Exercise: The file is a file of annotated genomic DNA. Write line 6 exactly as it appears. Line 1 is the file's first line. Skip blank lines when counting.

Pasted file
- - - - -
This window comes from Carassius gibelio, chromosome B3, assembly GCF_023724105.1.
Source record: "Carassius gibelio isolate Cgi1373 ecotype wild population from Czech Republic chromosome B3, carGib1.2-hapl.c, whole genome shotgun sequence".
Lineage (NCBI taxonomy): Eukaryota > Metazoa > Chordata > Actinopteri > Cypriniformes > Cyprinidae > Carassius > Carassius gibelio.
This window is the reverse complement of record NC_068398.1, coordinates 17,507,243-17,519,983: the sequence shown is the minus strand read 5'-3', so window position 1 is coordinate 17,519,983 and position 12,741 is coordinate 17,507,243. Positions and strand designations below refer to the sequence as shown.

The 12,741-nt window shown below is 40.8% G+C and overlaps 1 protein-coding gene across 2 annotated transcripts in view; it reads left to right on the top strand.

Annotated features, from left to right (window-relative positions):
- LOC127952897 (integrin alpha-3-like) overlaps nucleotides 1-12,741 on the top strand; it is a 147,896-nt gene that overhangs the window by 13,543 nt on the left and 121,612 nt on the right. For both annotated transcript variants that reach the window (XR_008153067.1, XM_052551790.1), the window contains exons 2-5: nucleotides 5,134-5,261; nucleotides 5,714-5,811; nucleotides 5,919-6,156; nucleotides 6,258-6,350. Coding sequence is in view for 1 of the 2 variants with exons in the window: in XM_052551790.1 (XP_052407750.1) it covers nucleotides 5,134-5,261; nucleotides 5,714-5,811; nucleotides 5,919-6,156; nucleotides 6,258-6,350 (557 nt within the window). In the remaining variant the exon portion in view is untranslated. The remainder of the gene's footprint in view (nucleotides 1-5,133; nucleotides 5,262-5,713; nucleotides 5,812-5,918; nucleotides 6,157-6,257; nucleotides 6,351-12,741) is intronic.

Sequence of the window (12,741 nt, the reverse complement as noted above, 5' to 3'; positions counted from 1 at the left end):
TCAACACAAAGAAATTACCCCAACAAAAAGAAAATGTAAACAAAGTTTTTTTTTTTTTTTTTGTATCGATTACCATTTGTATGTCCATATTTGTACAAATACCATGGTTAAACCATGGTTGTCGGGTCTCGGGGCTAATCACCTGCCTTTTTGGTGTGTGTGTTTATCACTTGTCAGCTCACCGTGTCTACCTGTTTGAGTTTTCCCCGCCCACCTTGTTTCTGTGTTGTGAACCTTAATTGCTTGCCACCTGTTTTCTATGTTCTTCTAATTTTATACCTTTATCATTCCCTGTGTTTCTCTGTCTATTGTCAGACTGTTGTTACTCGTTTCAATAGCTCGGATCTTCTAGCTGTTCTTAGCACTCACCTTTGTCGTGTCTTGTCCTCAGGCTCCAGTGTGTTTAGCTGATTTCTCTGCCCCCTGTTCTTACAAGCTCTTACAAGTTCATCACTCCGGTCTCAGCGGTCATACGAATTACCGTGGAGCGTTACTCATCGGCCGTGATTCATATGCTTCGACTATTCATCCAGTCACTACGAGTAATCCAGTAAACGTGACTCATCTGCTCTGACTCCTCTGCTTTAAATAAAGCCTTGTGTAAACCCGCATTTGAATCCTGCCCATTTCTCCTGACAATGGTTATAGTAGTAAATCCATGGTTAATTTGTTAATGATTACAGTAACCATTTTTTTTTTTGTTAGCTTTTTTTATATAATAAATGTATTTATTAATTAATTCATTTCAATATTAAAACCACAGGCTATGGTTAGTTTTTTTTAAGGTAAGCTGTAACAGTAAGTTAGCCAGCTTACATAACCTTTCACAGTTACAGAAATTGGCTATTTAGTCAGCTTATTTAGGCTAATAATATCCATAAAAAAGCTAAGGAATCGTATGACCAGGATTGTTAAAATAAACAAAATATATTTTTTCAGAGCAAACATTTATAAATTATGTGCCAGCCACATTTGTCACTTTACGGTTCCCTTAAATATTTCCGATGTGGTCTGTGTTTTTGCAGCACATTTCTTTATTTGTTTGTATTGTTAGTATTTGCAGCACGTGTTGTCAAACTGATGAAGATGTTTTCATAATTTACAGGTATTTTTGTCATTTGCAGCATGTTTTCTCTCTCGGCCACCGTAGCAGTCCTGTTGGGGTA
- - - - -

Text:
Annotated features, from left to right (window-relative positions):